I'm a contrarian. I'll admit that. But having a natural tendency to disagree is not the same thing as a breach of "the basic tenets of journalism"+ On the contrary, it makes me a good muckraker. You have to have a contrary personality and a solid sense of self to be willing to rub academic department chairs, deans, editors, and politicians the wrong way. A good friend of mine once called this my tendency to "poke the bear." 

And that, Dear Friends and Readers, is what I intend to continue doing.

That's why I'm going to be finding my own press credentials and starting my own endeavor, called Dirty River Media. This will include a few projects, including publishing and podcasting, and other enterprises will hopefully add to the already existing push back against monopolized media and milquetoast reporting.  One project, The Kentucky Muck Podcast, will be a weekly show about local, regional, and state issues, as well as arts and culture, that need to see some light. That's what muckraking is, and that's what I do better than most anyone around. 

I promise my reporting will be honest, authentic, and researched; and I hope it will be entertaining. Stay tuned.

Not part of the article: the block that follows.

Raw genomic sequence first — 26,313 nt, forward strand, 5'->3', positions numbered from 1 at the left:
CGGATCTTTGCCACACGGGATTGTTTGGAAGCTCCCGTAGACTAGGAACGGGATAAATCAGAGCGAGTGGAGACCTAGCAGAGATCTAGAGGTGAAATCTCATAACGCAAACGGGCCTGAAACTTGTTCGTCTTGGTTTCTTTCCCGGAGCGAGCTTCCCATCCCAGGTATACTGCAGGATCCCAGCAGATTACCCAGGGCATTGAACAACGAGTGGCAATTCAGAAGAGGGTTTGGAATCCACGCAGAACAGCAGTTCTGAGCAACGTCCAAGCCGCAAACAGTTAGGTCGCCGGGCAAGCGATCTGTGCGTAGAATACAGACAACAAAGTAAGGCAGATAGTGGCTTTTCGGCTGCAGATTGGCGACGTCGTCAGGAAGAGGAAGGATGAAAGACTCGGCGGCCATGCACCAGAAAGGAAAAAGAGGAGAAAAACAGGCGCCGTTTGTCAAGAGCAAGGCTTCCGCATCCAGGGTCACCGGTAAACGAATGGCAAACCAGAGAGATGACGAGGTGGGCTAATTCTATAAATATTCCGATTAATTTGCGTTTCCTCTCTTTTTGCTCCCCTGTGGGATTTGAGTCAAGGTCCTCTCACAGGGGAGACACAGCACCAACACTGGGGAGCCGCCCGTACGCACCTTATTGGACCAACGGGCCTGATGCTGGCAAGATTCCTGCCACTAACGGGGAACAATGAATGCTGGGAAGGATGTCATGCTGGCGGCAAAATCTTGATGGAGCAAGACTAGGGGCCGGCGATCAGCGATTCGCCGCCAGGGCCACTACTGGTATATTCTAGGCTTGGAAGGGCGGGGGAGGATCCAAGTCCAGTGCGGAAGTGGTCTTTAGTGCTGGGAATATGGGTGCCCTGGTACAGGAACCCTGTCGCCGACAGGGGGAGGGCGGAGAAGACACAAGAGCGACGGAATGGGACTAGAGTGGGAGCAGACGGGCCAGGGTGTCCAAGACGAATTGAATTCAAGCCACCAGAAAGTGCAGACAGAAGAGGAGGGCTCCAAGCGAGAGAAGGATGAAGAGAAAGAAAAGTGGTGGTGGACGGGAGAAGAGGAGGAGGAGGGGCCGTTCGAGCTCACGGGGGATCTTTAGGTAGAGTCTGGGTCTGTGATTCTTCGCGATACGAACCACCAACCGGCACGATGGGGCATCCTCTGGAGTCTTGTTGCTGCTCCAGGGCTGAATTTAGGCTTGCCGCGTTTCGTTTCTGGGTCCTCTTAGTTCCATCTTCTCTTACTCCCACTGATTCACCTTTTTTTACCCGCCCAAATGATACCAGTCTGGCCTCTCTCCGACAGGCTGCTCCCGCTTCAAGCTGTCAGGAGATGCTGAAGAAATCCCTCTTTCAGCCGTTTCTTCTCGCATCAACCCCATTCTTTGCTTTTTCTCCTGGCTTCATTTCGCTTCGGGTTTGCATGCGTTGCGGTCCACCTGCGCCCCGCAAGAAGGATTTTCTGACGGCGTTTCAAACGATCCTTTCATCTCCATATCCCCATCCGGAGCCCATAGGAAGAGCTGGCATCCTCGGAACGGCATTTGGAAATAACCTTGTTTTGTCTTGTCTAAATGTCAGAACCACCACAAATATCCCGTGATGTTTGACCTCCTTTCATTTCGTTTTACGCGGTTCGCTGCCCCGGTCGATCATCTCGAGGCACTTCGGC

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*Defined as - raking through the muck and finding the real story.
**Hearst more or less invented large scale yellow journalism, the tradition of which is carried on by Fox News, HLN, and MSNBC most effectively.
***People like this are my heroes. So are Ida B Wells, Walt Whitman, Utah Phillips, Hunter S. Thompson, and Pete Rose. Not necessarily in that order. Look 'em up.
^ I just felt like using a bold yellow font. That's one kind of editorial decision that even schooled journalists are comfortable making.
^^ Facts are difficult to find and almost always difficult to use in any critical sense... and generally get confused with "opinion" which everyone has according to one smelly metaphor.
^^^ Talking head -- no, not the band. talking heads read you a news script that they may or may not have had any part of putting together. Probably not, more than likely.
 + The same editor who accused me of breaking faith with "the basic tenets of journalism" is the very same one who quoted HST to me by saying "objective journalism is bullshit."  You can't have it both ways. Either you write something honest and authentic and true, or you write shit.